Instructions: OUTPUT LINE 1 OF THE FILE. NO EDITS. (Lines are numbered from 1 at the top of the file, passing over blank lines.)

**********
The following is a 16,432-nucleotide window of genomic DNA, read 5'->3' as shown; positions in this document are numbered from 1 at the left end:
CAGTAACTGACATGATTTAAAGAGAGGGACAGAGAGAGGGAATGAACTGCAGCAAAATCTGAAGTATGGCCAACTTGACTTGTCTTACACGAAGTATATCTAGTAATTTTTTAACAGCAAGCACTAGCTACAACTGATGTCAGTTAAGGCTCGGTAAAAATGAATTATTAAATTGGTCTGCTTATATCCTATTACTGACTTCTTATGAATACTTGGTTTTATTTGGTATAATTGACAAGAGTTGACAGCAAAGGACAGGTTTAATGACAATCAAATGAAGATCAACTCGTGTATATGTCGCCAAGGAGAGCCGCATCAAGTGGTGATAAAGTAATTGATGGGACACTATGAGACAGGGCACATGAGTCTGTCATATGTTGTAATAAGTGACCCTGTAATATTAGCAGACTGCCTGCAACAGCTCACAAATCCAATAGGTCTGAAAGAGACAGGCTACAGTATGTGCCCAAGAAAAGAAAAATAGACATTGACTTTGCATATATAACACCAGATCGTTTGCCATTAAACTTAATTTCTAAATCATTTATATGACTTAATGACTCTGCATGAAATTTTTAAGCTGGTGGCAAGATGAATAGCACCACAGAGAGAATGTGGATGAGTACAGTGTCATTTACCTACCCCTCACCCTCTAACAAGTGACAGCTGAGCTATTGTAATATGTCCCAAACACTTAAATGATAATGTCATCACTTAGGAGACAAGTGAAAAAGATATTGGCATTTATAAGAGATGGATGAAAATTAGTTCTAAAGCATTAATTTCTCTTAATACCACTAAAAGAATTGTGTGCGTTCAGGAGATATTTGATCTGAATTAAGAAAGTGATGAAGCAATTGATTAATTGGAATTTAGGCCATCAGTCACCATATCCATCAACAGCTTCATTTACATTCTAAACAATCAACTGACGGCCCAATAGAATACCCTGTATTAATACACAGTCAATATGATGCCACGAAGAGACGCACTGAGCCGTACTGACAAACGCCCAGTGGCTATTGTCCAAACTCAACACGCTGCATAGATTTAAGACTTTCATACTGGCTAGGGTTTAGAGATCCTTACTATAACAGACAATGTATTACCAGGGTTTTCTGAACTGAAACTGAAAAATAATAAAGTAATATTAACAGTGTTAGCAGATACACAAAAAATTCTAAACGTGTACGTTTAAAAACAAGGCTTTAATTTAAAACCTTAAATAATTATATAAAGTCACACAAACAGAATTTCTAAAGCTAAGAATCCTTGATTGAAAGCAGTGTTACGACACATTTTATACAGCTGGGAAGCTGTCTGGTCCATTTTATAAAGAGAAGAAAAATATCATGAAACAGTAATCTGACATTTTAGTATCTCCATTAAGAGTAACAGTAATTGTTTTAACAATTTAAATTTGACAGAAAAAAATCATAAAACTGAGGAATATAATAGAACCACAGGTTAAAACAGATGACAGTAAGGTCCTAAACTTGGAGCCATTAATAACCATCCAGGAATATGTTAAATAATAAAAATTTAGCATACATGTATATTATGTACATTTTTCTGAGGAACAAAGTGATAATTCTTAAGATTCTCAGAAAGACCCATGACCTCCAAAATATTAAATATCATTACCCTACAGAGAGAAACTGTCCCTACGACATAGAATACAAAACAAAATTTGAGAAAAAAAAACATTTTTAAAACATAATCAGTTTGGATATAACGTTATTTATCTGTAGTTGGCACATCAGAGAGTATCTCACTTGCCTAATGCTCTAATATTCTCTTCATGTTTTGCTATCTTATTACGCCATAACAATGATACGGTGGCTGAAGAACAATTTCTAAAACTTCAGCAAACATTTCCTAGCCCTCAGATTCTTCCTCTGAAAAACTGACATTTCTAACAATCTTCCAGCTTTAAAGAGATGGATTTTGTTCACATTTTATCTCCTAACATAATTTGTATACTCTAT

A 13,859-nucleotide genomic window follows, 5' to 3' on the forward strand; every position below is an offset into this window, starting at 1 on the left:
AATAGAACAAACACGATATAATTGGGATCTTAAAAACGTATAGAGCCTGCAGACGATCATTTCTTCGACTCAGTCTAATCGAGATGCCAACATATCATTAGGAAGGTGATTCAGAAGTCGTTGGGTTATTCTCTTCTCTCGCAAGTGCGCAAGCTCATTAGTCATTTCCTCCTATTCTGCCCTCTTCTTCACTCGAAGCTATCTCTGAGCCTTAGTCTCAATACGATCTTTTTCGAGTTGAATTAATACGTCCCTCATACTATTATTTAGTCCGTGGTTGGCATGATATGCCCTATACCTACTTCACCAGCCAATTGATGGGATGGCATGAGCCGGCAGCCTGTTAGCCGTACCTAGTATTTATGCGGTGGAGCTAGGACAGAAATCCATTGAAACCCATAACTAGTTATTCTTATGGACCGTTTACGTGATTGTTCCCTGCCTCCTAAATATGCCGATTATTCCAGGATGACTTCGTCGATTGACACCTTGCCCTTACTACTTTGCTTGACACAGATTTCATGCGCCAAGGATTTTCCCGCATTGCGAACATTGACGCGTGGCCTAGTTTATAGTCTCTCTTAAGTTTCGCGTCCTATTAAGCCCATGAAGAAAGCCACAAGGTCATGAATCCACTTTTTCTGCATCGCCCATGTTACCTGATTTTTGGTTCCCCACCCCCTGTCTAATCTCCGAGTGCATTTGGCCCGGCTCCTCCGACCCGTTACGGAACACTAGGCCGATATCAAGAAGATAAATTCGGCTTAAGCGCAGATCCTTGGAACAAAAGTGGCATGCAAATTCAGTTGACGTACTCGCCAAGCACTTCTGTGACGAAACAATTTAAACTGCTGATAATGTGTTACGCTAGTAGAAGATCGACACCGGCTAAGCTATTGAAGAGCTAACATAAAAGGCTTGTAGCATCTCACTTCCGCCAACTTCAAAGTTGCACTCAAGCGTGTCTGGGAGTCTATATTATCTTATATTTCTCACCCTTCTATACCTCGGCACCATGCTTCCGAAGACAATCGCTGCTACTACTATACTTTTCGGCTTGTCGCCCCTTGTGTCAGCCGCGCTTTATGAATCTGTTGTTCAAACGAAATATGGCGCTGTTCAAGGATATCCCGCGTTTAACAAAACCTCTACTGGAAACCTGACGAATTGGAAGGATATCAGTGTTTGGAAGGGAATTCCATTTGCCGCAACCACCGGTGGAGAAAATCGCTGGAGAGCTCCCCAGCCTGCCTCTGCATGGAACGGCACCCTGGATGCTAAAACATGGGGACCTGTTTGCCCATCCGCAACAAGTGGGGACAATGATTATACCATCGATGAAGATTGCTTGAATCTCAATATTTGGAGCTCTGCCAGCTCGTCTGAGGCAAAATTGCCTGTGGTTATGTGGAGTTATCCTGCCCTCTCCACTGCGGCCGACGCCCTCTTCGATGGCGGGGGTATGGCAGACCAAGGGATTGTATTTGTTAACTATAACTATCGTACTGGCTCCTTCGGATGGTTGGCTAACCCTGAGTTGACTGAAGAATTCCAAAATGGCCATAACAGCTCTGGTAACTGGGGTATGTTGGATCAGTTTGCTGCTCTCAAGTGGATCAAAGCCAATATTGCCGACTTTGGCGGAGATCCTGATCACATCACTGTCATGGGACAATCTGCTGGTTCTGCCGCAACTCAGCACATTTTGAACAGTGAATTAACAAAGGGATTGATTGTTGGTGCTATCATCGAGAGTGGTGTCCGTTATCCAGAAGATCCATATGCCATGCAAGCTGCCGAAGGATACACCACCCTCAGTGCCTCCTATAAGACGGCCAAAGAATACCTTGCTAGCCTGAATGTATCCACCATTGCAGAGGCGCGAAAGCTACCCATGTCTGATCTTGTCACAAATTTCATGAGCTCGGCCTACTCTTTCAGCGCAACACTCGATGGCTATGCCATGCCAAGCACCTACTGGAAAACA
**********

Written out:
The following is a 16,432-nucleotide window of genomic DNA, read 5'->3' as shown; positions in this document are numbered from 1 at the left end: